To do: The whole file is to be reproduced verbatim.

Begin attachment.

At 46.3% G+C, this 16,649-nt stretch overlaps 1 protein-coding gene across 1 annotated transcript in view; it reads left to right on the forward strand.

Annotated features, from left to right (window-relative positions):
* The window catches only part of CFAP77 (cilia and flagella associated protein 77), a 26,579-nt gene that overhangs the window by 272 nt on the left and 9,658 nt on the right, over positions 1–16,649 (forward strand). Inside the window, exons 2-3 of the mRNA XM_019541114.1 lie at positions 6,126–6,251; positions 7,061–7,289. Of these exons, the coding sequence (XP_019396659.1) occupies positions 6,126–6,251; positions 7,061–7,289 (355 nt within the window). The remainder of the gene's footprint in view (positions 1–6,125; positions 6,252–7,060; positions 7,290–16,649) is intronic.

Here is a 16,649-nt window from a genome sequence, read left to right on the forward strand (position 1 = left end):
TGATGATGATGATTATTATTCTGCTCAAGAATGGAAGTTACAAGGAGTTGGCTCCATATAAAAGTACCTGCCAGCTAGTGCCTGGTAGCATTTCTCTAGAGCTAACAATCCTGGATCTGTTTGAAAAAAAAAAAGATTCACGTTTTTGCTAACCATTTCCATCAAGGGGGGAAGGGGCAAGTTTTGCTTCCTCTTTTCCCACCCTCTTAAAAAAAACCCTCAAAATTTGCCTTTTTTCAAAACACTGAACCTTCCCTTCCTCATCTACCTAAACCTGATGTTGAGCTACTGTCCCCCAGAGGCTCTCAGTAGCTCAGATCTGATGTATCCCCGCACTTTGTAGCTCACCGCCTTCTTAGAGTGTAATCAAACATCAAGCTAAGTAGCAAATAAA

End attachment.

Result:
At 46.3% G+C, this 16,649-nt stretch overlaps 1 protein-coding gene across 1 annotated transcript in view; it reads left to right on the forward strand.

Annotated features, from left to right (window-relative positions):
* The window catches only part of CFAP77 (cilia and flagella associated protein 77), a 26,579-nt gene that overhangs the window by 272 nt on the left and 9,658 nt on the right, over positions 1–16,649 (forward strand). Inside the window, exons 2-3 of the mRNA XM_019541114.1 lie at positions 6,126–6,251; positions 7,061–7,289. Of these exons, the coding sequence (XP_019396659.1) occupies positions 6,126–6,251; positions 7,061–7,289 (355 nt within the window). The remainder of the gene's footprint in view (positions 1–6,125; positions 6,252–7,060; positions 7,290–16,649) is intronic.

Here is a 16,649-nt window from a genome sequence, read left to right on the forward strand (position 1 = left end):
TGATGATGATGATTATTATTCTGCTCAAGAATGGAAGTTACAAGGAGTTGGCTCCATATAAAAGTACCTGCCAGCTAGTGCCTGGTAGCATTTCTCTAGAGCTAACAATCCTGGATCTGTTTGAAAAAAAAAAAGATTCACGTTTTTGCTAACCATTTCCATCAAGGGGGGAAGGGGCAAGTTTTGCTTCCTCTTTTCCCACCCTCTTAAAAAAAACCCTCAAAATTTGCCTTTTTTCAAAACACTGAACCTTCCCTTCCTCATCTACCTAAACCTGATGTTGAGCTACTGTCCCCCAGAGGCTCTCAGTAGCTCAGATCTGATGTATCCCCGCACTTTGTAGCTCACCGCCTTCTTAGAGTGTAATCAAACATCAAGCTAAGTAGCAAATAAA